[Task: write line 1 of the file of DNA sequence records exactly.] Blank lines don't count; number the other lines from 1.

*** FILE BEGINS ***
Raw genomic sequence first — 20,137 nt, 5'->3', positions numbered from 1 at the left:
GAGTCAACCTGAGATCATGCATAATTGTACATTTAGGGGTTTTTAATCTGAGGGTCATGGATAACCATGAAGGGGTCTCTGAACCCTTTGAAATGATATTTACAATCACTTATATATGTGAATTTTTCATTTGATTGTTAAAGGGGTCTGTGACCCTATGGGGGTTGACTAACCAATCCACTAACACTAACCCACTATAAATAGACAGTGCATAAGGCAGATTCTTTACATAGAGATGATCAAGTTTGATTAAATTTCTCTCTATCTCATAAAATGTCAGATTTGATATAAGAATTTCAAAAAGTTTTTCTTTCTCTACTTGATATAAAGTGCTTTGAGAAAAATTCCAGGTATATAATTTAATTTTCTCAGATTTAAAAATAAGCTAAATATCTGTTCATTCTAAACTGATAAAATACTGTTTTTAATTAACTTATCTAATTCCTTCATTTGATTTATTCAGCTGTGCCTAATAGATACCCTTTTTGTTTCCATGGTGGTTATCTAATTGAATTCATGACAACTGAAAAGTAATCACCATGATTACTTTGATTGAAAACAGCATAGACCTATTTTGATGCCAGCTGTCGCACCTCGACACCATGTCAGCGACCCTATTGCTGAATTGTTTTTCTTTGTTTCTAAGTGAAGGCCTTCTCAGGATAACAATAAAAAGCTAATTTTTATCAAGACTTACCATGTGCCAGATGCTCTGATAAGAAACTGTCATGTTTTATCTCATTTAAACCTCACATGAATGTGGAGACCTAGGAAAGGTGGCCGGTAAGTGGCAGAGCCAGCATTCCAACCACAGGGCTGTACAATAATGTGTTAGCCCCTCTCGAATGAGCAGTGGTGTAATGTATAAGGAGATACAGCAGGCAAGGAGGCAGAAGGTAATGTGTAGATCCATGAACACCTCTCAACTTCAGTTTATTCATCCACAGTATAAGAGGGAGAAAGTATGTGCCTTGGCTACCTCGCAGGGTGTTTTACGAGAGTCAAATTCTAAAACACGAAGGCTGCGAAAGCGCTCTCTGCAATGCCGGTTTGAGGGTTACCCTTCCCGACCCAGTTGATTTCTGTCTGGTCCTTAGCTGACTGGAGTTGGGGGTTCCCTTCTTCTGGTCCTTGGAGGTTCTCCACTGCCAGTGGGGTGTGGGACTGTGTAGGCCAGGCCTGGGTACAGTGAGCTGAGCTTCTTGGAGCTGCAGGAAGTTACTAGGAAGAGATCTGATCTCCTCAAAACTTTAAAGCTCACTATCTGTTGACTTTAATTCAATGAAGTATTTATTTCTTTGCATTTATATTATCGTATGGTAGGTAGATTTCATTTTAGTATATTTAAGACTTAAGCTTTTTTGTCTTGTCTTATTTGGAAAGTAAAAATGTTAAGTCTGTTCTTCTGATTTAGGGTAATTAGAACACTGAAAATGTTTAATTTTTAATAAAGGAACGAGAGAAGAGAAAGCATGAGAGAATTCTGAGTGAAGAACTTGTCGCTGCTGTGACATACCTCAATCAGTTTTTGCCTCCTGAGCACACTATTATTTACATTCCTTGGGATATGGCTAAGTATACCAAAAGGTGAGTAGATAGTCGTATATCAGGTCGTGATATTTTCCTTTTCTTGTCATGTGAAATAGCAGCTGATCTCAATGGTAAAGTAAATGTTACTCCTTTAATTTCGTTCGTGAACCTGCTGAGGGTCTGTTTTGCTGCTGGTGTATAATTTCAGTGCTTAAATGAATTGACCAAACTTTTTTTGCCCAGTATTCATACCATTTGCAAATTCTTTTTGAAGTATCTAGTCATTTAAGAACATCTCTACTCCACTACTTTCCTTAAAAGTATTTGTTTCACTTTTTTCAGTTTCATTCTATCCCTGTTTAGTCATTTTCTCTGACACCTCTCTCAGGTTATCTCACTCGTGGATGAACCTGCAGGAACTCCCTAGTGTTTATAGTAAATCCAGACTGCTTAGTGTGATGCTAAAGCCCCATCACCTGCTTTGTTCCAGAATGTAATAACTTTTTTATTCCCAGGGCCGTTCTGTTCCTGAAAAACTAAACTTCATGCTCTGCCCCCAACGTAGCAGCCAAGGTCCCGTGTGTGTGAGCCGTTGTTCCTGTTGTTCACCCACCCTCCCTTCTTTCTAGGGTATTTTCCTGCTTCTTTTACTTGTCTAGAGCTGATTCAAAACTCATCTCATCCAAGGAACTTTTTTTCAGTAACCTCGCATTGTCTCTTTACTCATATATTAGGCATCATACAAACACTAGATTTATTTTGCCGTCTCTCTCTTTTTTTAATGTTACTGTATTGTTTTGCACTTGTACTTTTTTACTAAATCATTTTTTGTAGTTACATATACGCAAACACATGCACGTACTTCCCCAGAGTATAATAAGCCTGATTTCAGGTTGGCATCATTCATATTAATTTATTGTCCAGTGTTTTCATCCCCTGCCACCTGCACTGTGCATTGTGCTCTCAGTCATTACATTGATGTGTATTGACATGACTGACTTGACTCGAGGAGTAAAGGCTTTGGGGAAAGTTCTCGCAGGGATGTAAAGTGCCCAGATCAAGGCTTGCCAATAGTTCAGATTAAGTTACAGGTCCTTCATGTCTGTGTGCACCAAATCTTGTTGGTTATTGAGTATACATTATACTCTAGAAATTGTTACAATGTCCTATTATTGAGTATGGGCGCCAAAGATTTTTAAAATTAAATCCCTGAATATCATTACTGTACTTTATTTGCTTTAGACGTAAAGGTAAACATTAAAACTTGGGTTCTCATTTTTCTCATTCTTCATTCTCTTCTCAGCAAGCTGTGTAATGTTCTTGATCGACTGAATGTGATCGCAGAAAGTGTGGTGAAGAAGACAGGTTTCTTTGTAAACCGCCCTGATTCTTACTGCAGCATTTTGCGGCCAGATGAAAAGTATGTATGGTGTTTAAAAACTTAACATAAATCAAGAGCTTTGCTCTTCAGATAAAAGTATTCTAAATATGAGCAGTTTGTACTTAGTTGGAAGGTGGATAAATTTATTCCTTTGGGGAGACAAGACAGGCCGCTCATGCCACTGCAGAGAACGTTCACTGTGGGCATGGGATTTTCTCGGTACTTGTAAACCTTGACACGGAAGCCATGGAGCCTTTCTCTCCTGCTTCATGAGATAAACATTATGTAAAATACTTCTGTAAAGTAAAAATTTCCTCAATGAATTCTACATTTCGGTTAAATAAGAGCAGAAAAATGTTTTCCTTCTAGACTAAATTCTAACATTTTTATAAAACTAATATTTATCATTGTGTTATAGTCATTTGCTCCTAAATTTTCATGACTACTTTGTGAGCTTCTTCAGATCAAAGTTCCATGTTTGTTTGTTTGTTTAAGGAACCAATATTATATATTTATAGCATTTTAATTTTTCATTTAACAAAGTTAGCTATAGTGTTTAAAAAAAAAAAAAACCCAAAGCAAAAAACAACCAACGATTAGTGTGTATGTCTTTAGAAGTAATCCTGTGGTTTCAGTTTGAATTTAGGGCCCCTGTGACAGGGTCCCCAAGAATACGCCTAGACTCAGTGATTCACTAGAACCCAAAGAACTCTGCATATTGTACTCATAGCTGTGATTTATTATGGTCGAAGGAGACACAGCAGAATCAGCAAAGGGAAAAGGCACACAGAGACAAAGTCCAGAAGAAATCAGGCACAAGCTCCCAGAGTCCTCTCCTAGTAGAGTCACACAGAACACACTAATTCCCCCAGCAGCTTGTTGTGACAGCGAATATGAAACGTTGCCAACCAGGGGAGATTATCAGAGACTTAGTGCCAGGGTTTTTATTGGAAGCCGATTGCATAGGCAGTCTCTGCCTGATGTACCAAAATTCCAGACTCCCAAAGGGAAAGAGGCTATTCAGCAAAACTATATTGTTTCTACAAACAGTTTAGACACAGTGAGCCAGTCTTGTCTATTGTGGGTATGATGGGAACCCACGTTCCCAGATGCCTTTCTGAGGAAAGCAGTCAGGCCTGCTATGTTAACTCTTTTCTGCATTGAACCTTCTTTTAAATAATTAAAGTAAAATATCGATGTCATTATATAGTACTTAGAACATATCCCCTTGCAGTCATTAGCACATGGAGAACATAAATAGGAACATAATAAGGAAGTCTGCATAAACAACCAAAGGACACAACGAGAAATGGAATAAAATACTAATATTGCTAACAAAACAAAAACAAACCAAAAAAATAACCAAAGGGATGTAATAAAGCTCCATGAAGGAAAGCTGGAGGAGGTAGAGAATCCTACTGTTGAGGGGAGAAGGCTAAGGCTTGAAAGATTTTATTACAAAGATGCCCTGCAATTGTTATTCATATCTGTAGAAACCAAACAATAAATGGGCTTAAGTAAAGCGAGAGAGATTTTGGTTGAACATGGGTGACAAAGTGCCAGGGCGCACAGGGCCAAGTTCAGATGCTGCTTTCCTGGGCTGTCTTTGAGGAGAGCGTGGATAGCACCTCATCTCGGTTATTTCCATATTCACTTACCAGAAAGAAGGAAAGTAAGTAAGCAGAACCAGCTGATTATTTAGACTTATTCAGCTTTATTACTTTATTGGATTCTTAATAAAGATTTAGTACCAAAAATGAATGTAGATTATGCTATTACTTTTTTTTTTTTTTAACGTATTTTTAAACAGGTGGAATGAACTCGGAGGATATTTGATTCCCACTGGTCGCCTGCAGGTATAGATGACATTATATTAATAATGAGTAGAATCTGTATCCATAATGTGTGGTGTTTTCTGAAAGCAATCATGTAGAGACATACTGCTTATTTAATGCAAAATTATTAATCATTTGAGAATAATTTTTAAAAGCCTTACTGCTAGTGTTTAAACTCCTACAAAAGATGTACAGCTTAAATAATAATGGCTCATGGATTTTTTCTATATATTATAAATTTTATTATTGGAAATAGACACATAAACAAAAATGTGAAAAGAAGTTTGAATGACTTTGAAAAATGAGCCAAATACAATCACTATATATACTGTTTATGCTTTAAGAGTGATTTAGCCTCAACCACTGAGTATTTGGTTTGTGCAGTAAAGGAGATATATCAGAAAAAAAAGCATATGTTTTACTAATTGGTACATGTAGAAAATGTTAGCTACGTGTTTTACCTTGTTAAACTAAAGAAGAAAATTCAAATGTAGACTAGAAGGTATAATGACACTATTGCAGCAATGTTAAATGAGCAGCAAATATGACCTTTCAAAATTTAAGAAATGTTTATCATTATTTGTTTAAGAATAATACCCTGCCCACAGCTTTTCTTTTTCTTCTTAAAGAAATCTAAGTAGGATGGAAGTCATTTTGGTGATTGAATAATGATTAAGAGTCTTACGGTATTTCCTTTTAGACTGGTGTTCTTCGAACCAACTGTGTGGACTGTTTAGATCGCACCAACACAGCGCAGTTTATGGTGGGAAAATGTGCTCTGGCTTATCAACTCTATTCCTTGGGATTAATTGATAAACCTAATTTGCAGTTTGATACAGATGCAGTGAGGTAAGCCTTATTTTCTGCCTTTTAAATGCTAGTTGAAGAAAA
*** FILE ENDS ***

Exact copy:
Raw genomic sequence first — 20,137 nt, 5'->3', positions numbered from 1 at the left: